• Jessica Camden says:

      It definitely isn’t easy to talk about. I barely scratched the surface of everything that happened with me and I still regret all of it. I do try to make up for it though and my hope is that other moms in the same situation can read my story and see that they aren’t alone. I want them to know they’re not a bad mom and it’s ok to ask for help! There are natural remedies that can be used to combat postpartum depression and it is possible to overcome it. Without help and support however, it is ten times harder.

      I really appreciate you reading and taking the time to leave a comment!

      -Jessica

  5. Heather Grace says:

    I am so glad that you chose to do this article on postpartum depression. Like you, so many women suffer alone and are ashamed in how they feel. I had postpartum depression after my first baby, but I also never sought help. I thought it was just the baby blues and that it would pass on its own. I wasn’t annoyed or angry like you were but instead, I cried non-stop. For no reason at all and over nothing or sometimes I cried about everything lol. I also had these terrible thoughts about my baby. Not harming him but he spit up a ton (like you can’t believe how much) and he got baby acne really bad. These things while trivial made a huge deal to me. I remember thinking why couldn’t I get a “normal” baby. I felt so ashamed later for even thinking that. Of course I love my son more than life itself. And he grew out of both the spitting up and the baby acne lol. But I suffered alone too. Thank you for the great article and for spreading awareness.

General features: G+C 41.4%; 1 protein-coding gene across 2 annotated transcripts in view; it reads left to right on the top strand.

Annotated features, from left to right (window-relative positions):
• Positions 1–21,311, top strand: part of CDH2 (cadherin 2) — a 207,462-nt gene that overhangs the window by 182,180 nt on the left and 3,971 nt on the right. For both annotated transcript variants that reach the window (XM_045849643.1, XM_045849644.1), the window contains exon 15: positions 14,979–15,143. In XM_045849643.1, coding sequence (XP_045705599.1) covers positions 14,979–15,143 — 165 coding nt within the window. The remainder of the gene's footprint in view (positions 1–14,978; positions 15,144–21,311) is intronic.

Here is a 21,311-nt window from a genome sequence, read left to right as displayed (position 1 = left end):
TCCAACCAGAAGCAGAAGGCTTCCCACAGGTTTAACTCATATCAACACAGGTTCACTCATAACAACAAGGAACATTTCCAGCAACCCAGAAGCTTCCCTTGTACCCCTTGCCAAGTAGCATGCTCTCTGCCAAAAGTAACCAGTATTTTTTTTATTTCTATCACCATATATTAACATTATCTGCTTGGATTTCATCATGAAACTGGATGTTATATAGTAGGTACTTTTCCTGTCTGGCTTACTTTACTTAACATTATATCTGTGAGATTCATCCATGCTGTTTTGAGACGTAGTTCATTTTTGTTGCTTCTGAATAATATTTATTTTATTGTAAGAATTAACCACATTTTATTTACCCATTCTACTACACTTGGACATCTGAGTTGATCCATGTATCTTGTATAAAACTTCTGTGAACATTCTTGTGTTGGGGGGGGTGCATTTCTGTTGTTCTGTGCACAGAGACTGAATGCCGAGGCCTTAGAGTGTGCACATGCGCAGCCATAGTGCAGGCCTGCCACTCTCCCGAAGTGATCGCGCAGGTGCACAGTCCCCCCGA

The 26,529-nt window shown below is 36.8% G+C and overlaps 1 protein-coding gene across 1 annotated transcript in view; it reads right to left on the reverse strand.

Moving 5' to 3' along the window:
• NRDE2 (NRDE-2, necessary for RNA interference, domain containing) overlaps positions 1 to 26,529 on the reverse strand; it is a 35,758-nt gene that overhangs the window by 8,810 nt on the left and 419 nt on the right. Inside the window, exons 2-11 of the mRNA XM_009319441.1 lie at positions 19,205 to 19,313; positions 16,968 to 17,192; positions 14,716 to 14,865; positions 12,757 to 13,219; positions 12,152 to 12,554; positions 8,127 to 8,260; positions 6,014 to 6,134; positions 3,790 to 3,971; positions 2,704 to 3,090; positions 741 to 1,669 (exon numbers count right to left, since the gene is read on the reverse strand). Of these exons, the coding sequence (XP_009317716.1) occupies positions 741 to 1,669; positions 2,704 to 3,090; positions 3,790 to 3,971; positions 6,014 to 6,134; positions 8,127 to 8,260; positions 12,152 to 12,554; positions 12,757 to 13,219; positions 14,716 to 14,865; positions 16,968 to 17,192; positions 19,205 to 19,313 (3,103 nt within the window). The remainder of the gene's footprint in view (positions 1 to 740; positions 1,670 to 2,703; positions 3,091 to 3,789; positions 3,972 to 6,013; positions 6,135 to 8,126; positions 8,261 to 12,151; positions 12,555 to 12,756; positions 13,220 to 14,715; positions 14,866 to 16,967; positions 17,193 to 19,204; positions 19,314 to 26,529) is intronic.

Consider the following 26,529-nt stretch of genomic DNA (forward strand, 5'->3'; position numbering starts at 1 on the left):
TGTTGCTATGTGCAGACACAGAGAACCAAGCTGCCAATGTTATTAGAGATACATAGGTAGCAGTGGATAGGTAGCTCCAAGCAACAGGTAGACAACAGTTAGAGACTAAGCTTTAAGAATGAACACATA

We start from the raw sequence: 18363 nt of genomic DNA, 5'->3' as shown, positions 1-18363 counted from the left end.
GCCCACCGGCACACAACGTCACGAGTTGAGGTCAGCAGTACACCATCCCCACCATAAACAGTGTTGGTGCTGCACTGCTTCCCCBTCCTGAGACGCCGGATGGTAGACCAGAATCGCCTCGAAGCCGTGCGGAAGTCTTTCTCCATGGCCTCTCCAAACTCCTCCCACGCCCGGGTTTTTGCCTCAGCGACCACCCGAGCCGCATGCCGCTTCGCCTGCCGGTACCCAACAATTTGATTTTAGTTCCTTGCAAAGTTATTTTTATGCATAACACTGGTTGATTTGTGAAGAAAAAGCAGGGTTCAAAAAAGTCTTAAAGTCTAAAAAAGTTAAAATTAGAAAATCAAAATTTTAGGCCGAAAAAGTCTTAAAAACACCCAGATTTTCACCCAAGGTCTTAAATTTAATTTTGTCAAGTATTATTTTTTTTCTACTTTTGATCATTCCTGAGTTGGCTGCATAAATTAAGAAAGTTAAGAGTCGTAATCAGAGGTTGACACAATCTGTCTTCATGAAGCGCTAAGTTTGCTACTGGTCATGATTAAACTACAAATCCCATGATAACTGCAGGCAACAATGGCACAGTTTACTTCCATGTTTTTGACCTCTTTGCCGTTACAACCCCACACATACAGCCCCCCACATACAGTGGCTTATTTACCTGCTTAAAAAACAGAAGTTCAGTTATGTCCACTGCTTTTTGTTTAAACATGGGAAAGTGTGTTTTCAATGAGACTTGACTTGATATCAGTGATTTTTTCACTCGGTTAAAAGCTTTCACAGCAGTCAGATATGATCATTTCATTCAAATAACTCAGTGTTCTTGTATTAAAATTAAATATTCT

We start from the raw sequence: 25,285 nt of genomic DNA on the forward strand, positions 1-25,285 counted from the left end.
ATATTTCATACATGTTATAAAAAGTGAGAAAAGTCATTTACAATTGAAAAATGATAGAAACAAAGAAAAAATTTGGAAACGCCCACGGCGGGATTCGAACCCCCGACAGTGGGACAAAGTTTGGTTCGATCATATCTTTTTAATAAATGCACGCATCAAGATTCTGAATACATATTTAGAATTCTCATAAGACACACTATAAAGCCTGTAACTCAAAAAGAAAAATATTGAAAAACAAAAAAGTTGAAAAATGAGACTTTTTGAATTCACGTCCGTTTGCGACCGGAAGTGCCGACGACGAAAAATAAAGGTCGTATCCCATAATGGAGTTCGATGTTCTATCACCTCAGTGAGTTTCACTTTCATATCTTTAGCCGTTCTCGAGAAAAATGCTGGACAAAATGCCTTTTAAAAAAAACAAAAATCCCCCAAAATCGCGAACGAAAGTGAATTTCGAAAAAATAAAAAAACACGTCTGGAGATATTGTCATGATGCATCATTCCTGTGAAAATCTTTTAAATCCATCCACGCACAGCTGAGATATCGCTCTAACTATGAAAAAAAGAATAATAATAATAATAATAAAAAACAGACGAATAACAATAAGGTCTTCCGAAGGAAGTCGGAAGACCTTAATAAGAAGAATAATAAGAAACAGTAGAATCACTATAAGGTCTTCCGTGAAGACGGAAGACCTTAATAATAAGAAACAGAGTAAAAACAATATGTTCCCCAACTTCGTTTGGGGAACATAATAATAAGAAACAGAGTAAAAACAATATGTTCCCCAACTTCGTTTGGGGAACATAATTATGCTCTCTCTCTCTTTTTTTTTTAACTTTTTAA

• Jessica Camden says:

      I know that feeling of being ashamed all too well 🙁 I had no idea what was wrong with me but I didn’t dare talk to anyone about it because I was sure they’d think I was a horrible mother. I knew I loved my boys and couldn’t understand why I no longer felt it.